Film (1998). DreamWorks Pictures and Paramount Pictures present a Zanuck/Brown production. Directed by Mimi Leder. Written by Bruce Joel Rubin and Michael Tolkin. Cast includes Robert Duvall, Morgan Freeman, Téa Leoni and Elijah Wood. 121 minutes. Colour.
In this old-fashioned Disaster movie, humanity's future is threatened by a large Comet on a course to collide with the Earth. Nuclear weapons delivered by the spaceship Messiah fail to deter it, instead breaking the comet into two smaller pieces, but without changing their trajectory. (It is a glaring Scientific Error to suggest that the trajectories of the two pieces could, in the real world, be the same.) The nations of Earth build underground "arks" (see Keeps); the USA will shelter a group of around a million humans (a quarter carefully chosen, three quarters by lottery), as well as enough plant and animal life to reseed the post-impact planet. At the last minute, the returning Messiah crew sacrifice themselves by firing their spacecraft into the larger fragment, destroying it. The smaller still lands in the Atlantic Ocean, causing a catastrophic, gigantic tsunami: New York in particular is spectacularly overwhelmed, with the Statue of Liberty filmed from below at the moment the great wave hits. Worldwide, most people survive but many millions drown.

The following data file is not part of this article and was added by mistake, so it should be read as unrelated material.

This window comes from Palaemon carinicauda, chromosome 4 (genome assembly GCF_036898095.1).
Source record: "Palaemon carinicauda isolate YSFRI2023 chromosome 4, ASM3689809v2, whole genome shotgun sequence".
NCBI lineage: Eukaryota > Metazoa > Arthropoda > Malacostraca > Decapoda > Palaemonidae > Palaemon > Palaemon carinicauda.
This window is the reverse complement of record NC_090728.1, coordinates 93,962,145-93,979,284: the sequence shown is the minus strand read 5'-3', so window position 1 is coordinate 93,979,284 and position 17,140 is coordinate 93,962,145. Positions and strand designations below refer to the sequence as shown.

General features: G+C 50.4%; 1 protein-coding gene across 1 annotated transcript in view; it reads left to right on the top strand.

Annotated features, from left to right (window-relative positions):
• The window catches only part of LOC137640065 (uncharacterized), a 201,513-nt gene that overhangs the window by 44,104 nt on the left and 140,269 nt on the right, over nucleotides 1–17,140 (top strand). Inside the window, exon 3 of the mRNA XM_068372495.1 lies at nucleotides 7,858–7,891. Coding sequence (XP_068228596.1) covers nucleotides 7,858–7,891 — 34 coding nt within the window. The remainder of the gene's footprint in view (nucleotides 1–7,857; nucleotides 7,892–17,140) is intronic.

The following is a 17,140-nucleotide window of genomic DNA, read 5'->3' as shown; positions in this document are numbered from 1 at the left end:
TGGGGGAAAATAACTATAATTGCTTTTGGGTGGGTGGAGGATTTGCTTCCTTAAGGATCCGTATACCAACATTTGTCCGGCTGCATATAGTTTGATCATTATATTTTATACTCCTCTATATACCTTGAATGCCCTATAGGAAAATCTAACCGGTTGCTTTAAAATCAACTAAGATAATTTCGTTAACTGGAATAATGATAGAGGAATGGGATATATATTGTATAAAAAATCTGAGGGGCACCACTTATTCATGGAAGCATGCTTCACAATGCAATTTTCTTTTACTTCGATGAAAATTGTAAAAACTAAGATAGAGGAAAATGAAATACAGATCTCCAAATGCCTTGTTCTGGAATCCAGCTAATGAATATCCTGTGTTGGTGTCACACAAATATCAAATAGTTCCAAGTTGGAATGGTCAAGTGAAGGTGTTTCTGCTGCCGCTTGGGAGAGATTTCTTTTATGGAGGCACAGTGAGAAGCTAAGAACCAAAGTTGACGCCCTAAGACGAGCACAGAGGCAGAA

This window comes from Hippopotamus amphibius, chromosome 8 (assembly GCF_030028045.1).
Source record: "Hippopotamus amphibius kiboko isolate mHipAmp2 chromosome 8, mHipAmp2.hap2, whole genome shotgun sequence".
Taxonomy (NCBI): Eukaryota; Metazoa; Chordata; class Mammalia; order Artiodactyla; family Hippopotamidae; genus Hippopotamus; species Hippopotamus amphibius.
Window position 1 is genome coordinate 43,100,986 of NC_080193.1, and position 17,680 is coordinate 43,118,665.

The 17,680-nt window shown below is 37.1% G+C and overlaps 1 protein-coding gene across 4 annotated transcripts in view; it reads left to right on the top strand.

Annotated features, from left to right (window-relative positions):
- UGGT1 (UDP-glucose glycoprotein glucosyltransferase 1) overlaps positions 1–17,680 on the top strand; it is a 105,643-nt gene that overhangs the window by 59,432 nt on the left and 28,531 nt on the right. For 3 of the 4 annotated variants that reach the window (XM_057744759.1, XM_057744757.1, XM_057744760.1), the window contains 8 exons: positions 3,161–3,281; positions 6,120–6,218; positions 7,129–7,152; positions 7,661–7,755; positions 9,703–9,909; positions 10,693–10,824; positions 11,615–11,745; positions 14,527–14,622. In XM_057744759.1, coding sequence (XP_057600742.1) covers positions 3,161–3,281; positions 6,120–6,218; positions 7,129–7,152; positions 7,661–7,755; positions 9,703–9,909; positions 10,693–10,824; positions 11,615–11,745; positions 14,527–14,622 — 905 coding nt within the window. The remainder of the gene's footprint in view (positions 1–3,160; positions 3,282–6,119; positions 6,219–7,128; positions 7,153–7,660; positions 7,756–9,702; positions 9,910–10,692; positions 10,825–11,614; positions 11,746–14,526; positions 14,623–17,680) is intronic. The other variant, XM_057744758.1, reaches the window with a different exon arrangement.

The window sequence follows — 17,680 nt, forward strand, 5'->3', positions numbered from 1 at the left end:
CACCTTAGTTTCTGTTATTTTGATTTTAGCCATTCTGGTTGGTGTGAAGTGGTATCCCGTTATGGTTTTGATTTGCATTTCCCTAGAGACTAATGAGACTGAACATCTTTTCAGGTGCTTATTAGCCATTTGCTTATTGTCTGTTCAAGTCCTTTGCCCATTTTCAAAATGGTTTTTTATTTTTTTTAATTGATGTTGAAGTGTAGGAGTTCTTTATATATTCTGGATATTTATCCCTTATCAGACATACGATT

Unusually glum for a big studio production, Deep Impact tries to compensate for its grim plot by focusing on heroic characters who confront their fate with a stiff upper lip, or commit tasteful suicide in the second act. Around half the main characters survive. Deep Impact treats its subject seriously, and at times thoughtfully. But the film is not clever enough to really fascinate, nor for most of its length does it provide a very entertaining spectacle. There is surprisingly little reference to the violence and rioting normally considered de rigueur in End-of-the-World movies. Indeed, undesirable persons, along with non-Americans, remain peripheral. Thus, in the film, we implausibly have decent family values as apocalypse descends. Much of the film's running time is taken up with family-oriented soap opera, rather televisual in style (director Leder had done a great deal of Television work, but not much film). Nevertheless, the performances are professional and the obligatory but brief special-effects sequences are exciting. [JN/PN]
see also: Armageddon; Asteroid.
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